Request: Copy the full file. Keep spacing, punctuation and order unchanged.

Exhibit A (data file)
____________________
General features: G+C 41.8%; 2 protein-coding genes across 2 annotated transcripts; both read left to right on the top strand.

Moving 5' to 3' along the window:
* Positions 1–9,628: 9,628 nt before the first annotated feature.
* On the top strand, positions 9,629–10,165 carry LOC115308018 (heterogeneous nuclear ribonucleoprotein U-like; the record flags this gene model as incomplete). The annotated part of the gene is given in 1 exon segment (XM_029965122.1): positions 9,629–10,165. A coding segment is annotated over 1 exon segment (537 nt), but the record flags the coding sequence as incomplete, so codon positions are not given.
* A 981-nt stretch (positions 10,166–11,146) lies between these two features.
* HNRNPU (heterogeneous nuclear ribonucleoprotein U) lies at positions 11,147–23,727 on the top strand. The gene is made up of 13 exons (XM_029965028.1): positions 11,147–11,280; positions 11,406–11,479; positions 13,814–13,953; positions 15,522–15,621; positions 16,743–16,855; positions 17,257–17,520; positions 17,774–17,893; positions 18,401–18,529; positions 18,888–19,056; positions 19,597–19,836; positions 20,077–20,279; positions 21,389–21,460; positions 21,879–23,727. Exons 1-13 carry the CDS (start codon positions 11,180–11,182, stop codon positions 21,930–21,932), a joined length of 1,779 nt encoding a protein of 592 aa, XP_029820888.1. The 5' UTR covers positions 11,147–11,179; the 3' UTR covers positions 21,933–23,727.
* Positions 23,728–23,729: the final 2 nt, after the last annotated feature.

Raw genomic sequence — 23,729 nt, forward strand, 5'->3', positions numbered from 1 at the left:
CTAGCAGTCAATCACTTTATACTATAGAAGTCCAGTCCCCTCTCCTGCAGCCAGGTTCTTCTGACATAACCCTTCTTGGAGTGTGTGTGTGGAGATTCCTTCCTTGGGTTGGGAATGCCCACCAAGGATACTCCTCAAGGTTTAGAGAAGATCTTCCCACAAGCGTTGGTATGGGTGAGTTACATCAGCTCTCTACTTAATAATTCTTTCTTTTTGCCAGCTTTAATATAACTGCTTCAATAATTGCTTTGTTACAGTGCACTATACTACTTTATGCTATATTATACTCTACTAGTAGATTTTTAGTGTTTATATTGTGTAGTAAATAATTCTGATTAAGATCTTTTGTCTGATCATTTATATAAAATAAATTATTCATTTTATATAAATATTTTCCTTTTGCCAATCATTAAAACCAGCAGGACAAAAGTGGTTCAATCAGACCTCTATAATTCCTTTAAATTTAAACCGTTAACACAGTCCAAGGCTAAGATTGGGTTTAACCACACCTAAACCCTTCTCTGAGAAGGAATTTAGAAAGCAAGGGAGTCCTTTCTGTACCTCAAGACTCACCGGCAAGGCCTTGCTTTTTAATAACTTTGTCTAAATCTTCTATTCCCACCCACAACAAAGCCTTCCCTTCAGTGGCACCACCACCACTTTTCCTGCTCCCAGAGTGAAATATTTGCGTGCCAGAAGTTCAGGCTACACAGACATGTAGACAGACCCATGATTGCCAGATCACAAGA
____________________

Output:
General features: G+C 41.8%; 2 protein-coding genes across 2 annotated transcripts; both read left to right on the top strand.

Moving 5' to 3' along the window:
* Positions 1–9,628: 9,628 nt before the first annotated feature.
* On the top strand, positions 9,629–10,165 carry LOC115308018 (heterogeneous nuclear ribonucleoprotein U-like; the record flags this gene model as incomplete). The annotated part of the gene is given in 1 exon segment (XM_029965122.1): positions 9,629–10,165. A coding segment is annotated over 1 exon segment (537 nt), but the record flags the coding sequence as incomplete, so codon positions are not given.
* A 981-nt stretch (positions 10,166–11,146) lies between these two features.
* HNRNPU (heterogeneous nuclear ribonucleoprotein U) lies at positions 11,147–23,727 on the top strand. The gene is made up of 13 exons (XM_029965028.1): positions 11,147–11,280; positions 11,406–11,479; positions 13,814–13,953; positions 15,522–15,621; positions 16,743–16,855; positions 17,257–17,520; positions 17,774–17,893; positions 18,401–18,529; positions 18,888–19,056; positions 19,597–19,836; positions 20,077–20,279; positions 21,389–21,460; positions 21,879–23,727. Exons 1-13 carry the CDS (start codon positions 11,180–11,182, stop codon positions 21,930–21,932), a joined length of 1,779 nt encoding a protein of 592 aa, XP_029820888.1. The 5' UTR covers positions 11,147–11,179; the 3' UTR covers positions 21,933–23,727.
* Positions 23,728–23,729: the final 2 nt, after the last annotated feature.

Raw genomic sequence — 23,729 nt, forward strand, 5'->3', positions numbered from 1 at the left:
CTAGCAGTCAATCACTTTATACTATAGAAGTCCAGTCCCCTCTCCTGCAGCCAGGTTCTTCTGACATAACCCTTCTTGGAGTGTGTGTGTGGAGATTCCTTCCTTGGGTTGGGAATGCCCACCAAGGATACTCCTCAAGGTTTAGAGAAGATCTTCCCACAAGCGTTGGTATGGGTGAGTTACATCAGCTCTCTACTTAATAATTCTTTCTTTTTGCCAGCTTTAATATAACTGCTTCAATAATTGCTTTGTTACAGTGCACTATACTACTTTATGCTATATTATACTCTACTAGTAGATTTTTAGTGTTTATATTGTGTAGTAAATAATTCTGATTAAGATCTTTTGTCTGATCATTTATATAAAATAAATTATTCATTTTATATAAATATTTTCCTTTTGCCAATCATTAAAACCAGCAGGACAAAAGTGGTTCAATCAGACCTCTATAATTCCTTTAAATTTAAACCGTTAACACAGTCCAAGGCTAAGATTGGGTTTAACCACACCTAAACCCTTCTCTGAGAAGGAATTTAGAAAGCAAGGGAGTCCTTTCTGTACCTCAAGACTCACCGGCAAGGCCTTGCTTTTTAATAACTTTGTCTAAATCTTCTATTCCCACCCACAACAAAGCCTTCCCTTCAGTGGCACCACCACCACTTTTCCTGCTCCCAGAGTGAAATATTTGCGTGCCAGAAGTTCAGGCTACACAGACATGTAGACAGACCCATGATTGCCAGATCACAAGA